Yadav’s recent research in Pakistan and India surveyed politicians to get a sense of how religious beliefs affect their appetite for risk. Most research on the subject uses the frame of prospect theory, which argues that people tend to be risk-averse when facing gains and risk-seeking when facing losses – an assumption that previous research has tended to assume will hold true equally everywhere in the world, Yadav explains. 

But in Pakistan and India, that’s not what she found at all. Not only do they not fit that model, but despite the two countries’ intertwined histories and institutional similarities, politicians on either side of the border see risk completely differently, she explains. 

The findings can help to understand how governments in the two countries might respond to crises – and, by comparing similar data from around the world, the research sheds light on how religion connects with other variables that affect decisions. 

But the research also illustrates a larger issue, Yadav explains: European and North American governance models and theories have been transposed into countries with completely different histories and political traditions – and the same is often true of the methodologies used by scientists studying those countries. 

“We adopt the same institutions, the same procedures, the same constitutions with the same freedoms and rights – and we assume that if we do this, we will get the same outcomes,” she explains.

Understanding and adapting to the context

Yadav says she has seen those assumptions change – but it’s still not happening fast enough. “There need to be investments in social science research in developing countries to bring it up to global standards, to make it work for the problems that these countries are facing, using knowledge that’s locally pertinent and locally available, that I may not have sitting here (in the U.S.),” she says.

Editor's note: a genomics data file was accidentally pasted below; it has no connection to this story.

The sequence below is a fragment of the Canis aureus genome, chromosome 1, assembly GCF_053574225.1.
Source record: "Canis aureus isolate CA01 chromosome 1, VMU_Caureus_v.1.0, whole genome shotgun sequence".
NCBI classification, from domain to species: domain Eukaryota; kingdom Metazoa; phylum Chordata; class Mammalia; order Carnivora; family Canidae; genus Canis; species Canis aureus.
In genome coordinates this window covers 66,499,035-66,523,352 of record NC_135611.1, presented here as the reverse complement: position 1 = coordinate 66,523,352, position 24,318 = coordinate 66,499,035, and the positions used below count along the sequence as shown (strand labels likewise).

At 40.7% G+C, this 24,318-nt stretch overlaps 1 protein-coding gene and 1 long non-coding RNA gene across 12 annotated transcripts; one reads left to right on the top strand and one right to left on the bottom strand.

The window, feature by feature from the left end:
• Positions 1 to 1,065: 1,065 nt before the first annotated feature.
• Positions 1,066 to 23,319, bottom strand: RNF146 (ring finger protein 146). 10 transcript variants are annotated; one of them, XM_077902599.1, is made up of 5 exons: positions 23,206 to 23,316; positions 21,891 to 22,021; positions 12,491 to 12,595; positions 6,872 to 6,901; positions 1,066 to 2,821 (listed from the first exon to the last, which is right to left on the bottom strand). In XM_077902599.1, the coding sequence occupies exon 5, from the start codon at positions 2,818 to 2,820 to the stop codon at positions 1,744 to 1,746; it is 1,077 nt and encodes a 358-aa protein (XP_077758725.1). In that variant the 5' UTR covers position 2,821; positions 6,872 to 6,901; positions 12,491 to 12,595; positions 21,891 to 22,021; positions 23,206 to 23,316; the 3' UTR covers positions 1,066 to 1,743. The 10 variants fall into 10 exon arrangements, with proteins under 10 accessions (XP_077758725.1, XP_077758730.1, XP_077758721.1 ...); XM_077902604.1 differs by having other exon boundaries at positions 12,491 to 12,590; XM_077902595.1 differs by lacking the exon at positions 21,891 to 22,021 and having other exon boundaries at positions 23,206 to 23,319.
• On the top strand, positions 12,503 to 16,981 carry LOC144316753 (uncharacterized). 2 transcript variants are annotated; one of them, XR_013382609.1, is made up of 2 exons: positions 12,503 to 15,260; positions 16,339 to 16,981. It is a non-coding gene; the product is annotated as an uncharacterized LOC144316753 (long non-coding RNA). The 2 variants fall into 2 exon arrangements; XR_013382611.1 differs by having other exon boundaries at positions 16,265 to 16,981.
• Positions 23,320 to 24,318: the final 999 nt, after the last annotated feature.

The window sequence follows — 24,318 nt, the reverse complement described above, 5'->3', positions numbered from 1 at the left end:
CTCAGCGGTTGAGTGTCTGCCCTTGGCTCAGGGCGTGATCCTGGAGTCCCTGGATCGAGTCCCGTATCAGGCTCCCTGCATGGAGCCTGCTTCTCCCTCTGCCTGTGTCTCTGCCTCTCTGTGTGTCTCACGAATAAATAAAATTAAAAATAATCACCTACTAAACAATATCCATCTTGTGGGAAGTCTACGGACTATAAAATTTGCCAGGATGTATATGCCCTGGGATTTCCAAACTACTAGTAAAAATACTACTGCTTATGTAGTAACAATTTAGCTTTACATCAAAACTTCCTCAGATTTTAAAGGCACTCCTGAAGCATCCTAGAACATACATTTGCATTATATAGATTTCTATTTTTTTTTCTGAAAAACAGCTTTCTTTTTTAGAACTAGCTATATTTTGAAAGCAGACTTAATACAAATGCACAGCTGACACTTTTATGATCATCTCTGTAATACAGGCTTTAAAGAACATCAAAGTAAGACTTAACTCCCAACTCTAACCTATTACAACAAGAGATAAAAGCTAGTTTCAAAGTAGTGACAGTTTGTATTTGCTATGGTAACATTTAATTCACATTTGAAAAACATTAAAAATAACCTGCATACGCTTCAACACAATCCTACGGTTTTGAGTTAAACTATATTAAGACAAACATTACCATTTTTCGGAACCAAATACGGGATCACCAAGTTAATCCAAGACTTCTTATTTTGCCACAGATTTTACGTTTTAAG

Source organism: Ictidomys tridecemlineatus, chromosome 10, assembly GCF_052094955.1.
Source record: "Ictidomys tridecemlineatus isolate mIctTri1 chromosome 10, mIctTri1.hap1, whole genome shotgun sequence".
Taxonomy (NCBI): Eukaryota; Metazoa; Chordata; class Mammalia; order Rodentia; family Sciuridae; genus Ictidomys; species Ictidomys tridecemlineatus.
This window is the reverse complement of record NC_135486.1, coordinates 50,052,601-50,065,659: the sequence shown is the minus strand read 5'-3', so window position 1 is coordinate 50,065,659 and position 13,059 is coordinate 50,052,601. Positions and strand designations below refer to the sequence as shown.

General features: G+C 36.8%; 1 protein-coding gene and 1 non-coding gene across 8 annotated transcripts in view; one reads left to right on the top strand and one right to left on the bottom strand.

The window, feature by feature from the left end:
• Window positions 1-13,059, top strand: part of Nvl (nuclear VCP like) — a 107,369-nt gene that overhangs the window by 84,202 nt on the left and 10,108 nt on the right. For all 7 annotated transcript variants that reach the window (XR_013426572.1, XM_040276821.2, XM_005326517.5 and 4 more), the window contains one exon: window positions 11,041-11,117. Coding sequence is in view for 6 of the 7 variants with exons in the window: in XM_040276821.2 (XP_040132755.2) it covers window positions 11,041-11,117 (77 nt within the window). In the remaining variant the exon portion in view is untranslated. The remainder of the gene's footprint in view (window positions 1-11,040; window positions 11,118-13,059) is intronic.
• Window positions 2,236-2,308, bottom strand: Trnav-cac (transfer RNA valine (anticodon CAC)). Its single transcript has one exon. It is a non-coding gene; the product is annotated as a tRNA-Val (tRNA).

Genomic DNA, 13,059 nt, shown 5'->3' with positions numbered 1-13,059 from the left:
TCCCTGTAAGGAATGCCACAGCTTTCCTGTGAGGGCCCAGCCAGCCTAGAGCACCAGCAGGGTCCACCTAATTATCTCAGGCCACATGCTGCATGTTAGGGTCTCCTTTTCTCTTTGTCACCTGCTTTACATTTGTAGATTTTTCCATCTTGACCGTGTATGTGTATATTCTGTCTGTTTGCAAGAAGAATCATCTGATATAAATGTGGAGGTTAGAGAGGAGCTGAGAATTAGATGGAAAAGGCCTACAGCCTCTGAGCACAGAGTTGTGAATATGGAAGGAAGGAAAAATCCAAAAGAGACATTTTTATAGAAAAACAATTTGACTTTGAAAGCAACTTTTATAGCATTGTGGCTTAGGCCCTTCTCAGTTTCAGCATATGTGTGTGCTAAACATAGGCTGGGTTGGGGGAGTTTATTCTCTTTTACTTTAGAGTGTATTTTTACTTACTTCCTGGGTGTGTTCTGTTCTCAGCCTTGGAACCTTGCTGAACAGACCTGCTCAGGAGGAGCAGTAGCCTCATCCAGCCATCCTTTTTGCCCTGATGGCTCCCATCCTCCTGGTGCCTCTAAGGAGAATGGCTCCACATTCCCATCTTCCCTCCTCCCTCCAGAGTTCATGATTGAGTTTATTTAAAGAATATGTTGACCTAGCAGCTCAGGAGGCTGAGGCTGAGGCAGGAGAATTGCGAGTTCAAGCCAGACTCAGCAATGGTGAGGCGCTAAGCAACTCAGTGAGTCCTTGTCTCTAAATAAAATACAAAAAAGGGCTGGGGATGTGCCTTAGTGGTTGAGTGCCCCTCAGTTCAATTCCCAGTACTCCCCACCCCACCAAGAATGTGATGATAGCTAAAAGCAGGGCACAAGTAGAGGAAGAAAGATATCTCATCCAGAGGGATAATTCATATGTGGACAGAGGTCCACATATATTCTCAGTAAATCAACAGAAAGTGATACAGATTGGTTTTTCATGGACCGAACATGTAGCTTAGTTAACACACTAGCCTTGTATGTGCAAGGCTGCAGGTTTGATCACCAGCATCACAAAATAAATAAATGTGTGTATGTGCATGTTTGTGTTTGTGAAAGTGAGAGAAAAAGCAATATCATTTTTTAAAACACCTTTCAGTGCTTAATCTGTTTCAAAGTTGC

Above all, that funding should focus on Global South-based researchers, and on collaboration “between developing country academics and developed country academics, so that knowledge and techniques can flow in both directions, not just one direction,” she adds. 

With countries and politicians around the world facing similar problems – climate change, health and security threats – but in dramatically different contexts, local perspectives are critical to figuring out what works, she argues. 

“In any country, you want evidence-based approaches, but I think it’s really relevant in developing countries, because, if you put aside the last 20 years, recommendations about policies, institutions, constitutions – everything was just transferred from the West, without any adaptation,” she adds. “In most cases, countries just said, ‘Okay, if this has worked in the U.S. or England, it’ll work for us.’” 

This is taken for granted in other fields of research, she points out. “If you think about crops, for example – scientists don’t even think twice about saying that we need to adapt to the conditions,” she explains. 

“Rice growing in the Philippines is going to be different from rice growing in India or somewhere else, and if you want to make it famine-proof, or whatever, you need to adapt it to local conditions. That’s very instinctive, I think, in the natural sciences, but when it comes to these political and policy choices, there’s still some intellectual imperialism.”